Monday, July 05, 2010

David Matas: Lessons From the Holocaust, Organ Harvesting in China

The fight to expose systematic organ harvesting in China

By Fany Qiu & Michelle Yu
Epoch Times Staff
Created: Jun 20, 2010 Last Updated: Jun 20, 2010
Facebook icon Facebook Digg icon Digg StumbleUpon icon StumbleUpon Twitter icon Twitter Print | E-mail to a friend | Give feedback
Related articles: World > International
Organ Harvesting in China

Men of conscience often face tremendous challenges in life. Driven by their hearts, when exposed to injustice and evil, they cannot turn away; despite the risks, they choose to do what they believe is right.

Oskar Schindler, the heroic figure portrayed in the 1993 Spielberg film “Schindler’s List,” is a historic example of a person who risked everything to save nearly 1,200 Jewish workers from certain death during Nazi Germany’s “Final Solution” genocide targeting European Jews—the Holocaust. The brave Schindler risked life and limb to stand against tyranny and follow his conscience.

Canadian David Matas is also a man of conscience. Although he does not find himself living and surviving daily while surrounded by oppressors, he has seen evidence of great tyranny. His determination to expose unspeakable evil may potentially save hundreds of thousands from the clutches of one of the most oppressive regimes in human history.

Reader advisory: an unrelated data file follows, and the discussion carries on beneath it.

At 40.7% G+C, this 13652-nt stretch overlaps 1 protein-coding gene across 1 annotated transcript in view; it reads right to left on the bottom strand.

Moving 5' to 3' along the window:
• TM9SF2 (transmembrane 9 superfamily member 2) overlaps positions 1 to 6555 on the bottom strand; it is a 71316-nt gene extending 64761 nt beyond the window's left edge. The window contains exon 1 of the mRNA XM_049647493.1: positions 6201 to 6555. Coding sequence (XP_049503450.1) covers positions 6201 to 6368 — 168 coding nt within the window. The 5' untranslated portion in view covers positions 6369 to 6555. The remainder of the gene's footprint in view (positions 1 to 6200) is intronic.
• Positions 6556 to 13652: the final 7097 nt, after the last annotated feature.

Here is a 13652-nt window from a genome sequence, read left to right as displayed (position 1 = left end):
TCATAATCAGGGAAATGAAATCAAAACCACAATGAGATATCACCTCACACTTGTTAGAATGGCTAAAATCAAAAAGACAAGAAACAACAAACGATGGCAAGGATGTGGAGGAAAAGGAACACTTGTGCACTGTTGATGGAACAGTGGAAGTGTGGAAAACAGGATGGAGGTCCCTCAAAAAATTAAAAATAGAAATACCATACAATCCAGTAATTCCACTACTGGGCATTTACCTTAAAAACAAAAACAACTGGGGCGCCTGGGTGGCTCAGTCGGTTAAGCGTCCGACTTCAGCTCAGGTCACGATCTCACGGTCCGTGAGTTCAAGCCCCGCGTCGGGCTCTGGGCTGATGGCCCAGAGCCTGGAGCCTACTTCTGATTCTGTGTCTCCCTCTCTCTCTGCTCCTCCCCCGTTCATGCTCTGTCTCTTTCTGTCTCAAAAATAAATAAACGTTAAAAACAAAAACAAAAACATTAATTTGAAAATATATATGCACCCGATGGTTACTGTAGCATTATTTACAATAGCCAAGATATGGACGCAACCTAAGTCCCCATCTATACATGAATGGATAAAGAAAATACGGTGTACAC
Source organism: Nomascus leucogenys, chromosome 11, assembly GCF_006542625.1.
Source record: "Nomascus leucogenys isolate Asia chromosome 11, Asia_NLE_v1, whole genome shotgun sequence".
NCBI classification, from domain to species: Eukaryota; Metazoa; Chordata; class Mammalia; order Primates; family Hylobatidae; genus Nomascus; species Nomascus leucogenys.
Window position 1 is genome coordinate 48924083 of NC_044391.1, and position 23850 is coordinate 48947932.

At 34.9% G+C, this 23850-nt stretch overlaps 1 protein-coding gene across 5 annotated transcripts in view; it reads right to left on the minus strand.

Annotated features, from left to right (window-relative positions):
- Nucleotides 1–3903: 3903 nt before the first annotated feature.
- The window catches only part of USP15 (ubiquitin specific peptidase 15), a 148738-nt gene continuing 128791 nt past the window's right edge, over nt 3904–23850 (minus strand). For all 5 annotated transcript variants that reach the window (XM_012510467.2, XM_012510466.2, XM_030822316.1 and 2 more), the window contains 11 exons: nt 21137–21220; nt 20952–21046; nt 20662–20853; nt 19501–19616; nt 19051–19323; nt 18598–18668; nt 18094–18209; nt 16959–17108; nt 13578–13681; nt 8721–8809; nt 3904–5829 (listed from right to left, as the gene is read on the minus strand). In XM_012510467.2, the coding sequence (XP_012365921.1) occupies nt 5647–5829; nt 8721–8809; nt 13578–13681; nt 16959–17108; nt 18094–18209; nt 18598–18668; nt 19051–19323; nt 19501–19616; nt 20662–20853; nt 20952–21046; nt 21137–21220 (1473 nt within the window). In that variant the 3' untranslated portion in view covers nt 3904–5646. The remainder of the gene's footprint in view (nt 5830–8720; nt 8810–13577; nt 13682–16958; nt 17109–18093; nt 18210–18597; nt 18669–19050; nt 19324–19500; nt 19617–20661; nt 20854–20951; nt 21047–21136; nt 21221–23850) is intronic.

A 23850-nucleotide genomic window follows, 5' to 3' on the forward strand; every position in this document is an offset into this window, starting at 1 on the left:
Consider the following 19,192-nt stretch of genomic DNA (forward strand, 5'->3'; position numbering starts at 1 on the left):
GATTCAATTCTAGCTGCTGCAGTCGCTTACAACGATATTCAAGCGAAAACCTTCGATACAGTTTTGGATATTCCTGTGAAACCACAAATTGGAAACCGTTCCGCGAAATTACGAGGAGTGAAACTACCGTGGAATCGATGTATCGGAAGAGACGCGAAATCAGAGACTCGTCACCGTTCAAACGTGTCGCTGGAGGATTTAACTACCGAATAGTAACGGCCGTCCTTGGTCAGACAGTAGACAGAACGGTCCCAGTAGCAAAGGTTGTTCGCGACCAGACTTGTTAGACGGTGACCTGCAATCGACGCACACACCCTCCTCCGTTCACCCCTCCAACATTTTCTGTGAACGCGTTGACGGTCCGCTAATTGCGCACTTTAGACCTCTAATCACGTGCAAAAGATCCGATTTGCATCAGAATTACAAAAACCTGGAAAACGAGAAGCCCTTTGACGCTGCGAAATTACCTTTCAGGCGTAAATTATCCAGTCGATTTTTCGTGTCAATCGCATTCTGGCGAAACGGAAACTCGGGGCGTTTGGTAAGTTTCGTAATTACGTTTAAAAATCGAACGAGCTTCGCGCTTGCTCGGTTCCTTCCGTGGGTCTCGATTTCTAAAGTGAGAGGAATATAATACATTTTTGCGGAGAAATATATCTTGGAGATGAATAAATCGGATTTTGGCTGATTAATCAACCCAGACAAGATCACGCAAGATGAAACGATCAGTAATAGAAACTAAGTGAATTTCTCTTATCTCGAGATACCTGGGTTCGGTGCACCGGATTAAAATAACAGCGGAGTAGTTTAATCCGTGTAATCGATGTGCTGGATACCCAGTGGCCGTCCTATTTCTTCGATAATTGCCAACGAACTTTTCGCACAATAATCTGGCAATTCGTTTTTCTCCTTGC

David Matas. (Mingguo Sun/The Epoch Times)

Matas, along with former Canadian government official David Kilgour, published “BLOODY HARVEST—Revised Report into Allegations of Organ Harvesting of Falun Gong Practitioners in China.” In the report, they summarize their shocking investigation into a modern-day mass genocide:

“We have concluded that the government of China and its agencies in numerous parts of the country, in particular hospitals but also detention centers and ‘people’s courts,’ since 1999 have put to death a large but unknown number of Falun Gong prisoners of conscience. Their vital organs, including kidneys, livers, corneas and hearts, were seized involuntarily for sale at high prices, sometimes to foreigners, who normally face long waits for voluntary donations of such organs in their home countries.”

This conclusion was reached after months of documented, investigative research, and the eventual report released in July 2006. A subsequent 2007 revision of the report, and recently published book “Bloody Harvest,” include new evidence collected by the two authors in ongoing efforts to expose the mass killings.